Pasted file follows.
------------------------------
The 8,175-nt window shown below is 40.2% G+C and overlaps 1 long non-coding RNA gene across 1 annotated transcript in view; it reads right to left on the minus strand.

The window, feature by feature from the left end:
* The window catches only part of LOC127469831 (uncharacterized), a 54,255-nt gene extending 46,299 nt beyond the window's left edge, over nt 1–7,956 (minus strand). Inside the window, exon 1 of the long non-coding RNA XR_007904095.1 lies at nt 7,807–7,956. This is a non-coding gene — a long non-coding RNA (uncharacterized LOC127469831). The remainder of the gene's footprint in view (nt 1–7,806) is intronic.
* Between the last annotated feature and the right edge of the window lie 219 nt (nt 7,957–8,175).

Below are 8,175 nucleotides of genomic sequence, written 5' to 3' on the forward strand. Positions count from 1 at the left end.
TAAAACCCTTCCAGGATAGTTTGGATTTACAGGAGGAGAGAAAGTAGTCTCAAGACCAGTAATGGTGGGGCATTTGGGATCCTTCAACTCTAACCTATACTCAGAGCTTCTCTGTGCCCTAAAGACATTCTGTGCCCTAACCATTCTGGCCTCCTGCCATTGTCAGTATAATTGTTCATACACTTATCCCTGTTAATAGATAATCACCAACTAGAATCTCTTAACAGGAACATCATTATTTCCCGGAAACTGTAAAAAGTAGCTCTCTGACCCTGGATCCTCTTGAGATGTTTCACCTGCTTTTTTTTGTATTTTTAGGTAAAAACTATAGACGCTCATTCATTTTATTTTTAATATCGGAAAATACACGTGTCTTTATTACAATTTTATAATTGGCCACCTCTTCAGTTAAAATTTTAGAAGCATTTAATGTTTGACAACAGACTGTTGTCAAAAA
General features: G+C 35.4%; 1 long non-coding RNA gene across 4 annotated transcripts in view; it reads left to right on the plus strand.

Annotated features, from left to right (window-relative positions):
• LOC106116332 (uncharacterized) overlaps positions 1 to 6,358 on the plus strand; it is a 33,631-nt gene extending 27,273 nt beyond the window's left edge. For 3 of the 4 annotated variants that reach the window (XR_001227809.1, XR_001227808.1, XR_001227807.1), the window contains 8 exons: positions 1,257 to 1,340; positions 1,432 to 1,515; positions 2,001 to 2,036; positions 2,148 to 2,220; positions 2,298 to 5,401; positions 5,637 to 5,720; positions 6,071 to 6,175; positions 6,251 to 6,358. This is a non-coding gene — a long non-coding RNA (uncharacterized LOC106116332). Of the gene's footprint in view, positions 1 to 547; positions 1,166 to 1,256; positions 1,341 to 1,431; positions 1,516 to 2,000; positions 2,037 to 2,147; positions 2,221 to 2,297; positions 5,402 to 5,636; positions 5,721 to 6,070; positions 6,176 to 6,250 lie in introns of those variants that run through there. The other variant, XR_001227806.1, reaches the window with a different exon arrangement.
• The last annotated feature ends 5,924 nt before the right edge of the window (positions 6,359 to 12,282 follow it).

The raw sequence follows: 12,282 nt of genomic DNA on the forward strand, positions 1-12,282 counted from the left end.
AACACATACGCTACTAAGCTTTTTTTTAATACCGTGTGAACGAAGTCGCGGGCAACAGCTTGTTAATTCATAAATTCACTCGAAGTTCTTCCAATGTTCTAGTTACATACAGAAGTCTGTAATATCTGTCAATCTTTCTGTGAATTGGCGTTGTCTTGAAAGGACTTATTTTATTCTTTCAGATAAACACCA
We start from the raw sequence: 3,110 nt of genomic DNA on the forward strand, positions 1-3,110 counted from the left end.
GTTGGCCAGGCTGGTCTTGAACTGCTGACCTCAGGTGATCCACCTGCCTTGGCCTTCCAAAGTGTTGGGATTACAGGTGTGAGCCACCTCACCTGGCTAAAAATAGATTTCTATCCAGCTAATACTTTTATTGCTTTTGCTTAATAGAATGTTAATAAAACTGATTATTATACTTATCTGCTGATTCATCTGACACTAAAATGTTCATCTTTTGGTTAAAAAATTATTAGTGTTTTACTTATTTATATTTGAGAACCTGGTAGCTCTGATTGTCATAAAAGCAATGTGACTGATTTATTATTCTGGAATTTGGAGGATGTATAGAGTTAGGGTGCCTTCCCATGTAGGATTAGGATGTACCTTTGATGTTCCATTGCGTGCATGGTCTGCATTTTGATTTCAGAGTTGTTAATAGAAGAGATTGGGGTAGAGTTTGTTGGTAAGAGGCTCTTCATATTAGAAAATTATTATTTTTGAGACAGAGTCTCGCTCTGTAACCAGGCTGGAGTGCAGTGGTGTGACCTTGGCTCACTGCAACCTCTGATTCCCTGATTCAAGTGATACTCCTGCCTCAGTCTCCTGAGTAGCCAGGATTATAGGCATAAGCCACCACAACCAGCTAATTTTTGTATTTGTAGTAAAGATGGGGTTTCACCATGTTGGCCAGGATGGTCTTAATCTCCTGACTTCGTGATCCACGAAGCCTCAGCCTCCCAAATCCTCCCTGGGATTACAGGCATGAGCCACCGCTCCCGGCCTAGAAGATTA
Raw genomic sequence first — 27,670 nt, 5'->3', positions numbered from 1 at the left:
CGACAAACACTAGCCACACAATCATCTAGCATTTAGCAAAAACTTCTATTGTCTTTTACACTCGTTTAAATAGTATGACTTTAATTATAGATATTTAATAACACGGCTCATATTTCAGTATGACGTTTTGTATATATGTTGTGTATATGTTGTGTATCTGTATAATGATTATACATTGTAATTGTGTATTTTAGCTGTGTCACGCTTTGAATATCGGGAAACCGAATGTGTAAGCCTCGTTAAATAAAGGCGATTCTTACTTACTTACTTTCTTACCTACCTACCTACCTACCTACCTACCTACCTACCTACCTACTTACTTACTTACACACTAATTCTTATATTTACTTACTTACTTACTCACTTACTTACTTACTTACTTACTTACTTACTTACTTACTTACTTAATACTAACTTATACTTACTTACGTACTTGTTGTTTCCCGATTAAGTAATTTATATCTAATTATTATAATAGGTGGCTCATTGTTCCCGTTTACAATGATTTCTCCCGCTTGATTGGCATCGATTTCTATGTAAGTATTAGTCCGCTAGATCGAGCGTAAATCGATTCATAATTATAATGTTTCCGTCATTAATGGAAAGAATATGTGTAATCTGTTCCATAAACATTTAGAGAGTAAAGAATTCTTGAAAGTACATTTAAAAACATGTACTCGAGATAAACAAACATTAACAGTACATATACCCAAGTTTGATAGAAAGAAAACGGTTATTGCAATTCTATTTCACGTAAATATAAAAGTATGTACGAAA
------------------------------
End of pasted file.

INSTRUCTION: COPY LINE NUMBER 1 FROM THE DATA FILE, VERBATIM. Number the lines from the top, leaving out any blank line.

The 8,175-nt window shown below is 40.2% G+C and overlaps 1 long non-coding RNA gene across 1 annotated transcript in view; it reads right to left on the minus strand.